• Ryan v. Hargan, No. 5:14-cv-269 (D. Vt.) (Prior Favorable Homebound Determination) On December 19, 2014, the Center for Medicare Advocacy and Vermont Legal Aid filed a class action lawsuit against Sylvia Mathews Burwell, the Secretary of Health and Human Services, to stop Medicare’s practice of repeatedly denying coverage for home health services for beneficiaries on the basis that they are allegedly not homebound, when Medicare has previously determined them to be homebound. (Ryan v. Burwell). The lawsuit was filed in the United States District Court in Burlington, Vermont on behalf of two Vermont residents, Marcy Ryan and John Herbert, as a regional class action lawsuit covering New England and New York.

On March 25, 2015, the government filed a motion to dismiss on the grounds that plaintiffs lack standing, that the court lacks subject matter jurisdiction, and that plaintiffs have failed to state claim on which relief may be granted.  On July 27, 2015, the court denied the government’s motion to dismiss, finding four separate grounds on which the dually eligible plaintiffs have standing. The court also found that it had subject matter jurisdiction and that plaintiffs had stated a claim on which relief could be granted.

On December 2, 2015, the court granted plaintiffs’ motion for class certification and, at request of the plaintiffs, issued clarification on the class definition on February 23, 2016.  The regional class is defined as all beneficiaries of Medicare Part A or B in Connecticut, Maine, Massachusetts, New Hampshire, New York, Rhode Island, and Vermont (Medicare Administrative Contractor Jurisdiction K): (a) who have received a “favorable final appellate decision” that he or she was “confined to the home,” i.e. homebound, in the appeal of a home health nursing or therapy claim denial; (b) who have subsequently been denied, or will be denied, coverage for additional service on the basis of not being homebound, on or after January 1, 2010; (c) who had a non-lapsed, viable appeal of the subsequent denial for coverage of additional home health services as of March 5, 2015, or had a particularized individual basis for tolling of any applicable appeal deadline; and (d) for whom the claim for Medicare home health coverage was filed on or before August 2, 2015.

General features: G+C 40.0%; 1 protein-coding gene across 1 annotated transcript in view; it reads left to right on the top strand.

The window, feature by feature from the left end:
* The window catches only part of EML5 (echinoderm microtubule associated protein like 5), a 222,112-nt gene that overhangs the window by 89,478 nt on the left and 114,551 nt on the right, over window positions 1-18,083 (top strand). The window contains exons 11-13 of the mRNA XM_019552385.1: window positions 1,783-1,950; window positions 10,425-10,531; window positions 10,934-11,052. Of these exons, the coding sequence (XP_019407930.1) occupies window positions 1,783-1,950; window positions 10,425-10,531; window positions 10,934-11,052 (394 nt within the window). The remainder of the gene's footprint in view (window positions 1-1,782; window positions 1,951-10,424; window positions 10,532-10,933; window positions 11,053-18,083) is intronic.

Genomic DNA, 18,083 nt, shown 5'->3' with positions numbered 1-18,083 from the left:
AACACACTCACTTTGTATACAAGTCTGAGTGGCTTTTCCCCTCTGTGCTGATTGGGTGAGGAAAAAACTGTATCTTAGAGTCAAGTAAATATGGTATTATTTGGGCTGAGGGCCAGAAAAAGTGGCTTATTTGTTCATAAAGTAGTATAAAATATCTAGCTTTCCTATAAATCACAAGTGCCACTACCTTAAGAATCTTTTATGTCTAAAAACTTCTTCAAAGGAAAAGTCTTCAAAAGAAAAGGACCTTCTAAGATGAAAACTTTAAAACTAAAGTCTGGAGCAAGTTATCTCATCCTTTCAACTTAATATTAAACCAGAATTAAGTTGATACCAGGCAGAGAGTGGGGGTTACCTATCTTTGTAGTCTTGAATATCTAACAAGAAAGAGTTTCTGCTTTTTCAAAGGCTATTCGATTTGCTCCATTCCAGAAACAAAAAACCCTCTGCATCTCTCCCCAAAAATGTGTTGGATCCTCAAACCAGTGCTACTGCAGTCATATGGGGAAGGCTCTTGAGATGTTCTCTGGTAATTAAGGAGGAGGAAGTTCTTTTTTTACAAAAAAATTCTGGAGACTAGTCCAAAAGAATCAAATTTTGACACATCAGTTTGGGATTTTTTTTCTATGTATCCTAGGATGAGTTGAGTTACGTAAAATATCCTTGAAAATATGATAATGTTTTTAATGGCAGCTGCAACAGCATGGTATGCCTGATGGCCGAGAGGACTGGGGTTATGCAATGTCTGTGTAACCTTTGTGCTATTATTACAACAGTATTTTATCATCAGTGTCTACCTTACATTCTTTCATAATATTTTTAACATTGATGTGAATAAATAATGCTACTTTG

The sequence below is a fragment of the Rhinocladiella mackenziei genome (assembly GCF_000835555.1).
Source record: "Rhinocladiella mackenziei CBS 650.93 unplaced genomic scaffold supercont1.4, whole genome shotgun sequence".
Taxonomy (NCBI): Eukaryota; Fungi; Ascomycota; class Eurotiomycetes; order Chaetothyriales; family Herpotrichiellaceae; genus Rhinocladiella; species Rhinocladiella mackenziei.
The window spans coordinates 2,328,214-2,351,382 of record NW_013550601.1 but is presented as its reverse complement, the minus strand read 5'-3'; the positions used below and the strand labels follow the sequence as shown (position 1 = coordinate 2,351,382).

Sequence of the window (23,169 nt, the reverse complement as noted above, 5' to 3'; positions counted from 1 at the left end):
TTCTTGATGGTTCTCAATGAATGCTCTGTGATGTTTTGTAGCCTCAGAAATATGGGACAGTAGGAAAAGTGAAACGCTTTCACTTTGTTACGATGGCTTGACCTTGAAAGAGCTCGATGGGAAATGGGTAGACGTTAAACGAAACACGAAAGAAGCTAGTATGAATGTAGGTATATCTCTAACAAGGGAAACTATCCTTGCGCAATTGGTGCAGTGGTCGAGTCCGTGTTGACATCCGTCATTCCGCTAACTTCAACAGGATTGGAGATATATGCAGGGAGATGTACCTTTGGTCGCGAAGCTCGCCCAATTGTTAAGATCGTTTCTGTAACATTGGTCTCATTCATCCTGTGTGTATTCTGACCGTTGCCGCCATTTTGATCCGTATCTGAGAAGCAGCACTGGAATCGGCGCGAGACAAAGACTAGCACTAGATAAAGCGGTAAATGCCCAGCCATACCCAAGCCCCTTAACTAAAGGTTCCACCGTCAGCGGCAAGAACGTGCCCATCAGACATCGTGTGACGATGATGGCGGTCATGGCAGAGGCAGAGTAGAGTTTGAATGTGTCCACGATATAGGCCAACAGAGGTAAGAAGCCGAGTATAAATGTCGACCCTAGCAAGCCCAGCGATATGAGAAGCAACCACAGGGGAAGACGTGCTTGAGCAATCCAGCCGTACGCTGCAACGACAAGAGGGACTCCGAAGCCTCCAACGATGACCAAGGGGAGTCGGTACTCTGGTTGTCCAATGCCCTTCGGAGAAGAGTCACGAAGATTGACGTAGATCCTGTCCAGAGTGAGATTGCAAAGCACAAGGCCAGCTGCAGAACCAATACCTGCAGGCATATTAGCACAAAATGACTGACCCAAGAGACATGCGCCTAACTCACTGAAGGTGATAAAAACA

Written discovery was served. The government filed a motion for summary judgment in November 2016 and plaintiffs filed a cross motion and responded in December.  However the parties then entered settlement talks and postponed further briefing while those negotiations proceeded.

On October 11, 2017, the parties filed a joint motion for preliminary approval of a proposed settlement agreement and notice to the class, which the court approved on October 27, 2017. Notice to the class was posted and is available here. The notice explains that The proposed settlement applies to Medicare beneficiaries in the northeast United States whose appeals for coverage of home health services were denied between January 1, 2010 and March 5, 2015 on the basis of not being homebound, and who had previously received a favorable appeal decision determining that they were homebound. More details on the class definition can be found in the notice to class members. The agreement will allow class members to have their eligible claims for home health services reviewed under the Prior Favorable Homebound provision, which directed that when a beneficiary had previously been found to be homebound in a Medicare appeal, that conclusion should be given “great weight” in any subsequent appeal for home health services, provided there had not been a significant change in the beneficiary’s condition.

A final fairness hearing was held at the court in Rutland, Vermont on January 11, 2018. No objections were received, and the court granted final approval of the settlement. CMS will be publishing on their website an application process for eligible class members to have their claims re-reviewed under the correct standard. Eligible class members will be required to identify themselves and their eligible claim to CMS no later than one year after the settlement application process is published. The settlement, available here, contains details on which beneficiaries are eligible for re-review and the procedural requirements.

Update: Class counsel will alert advocates when CMS has published the application process on its website.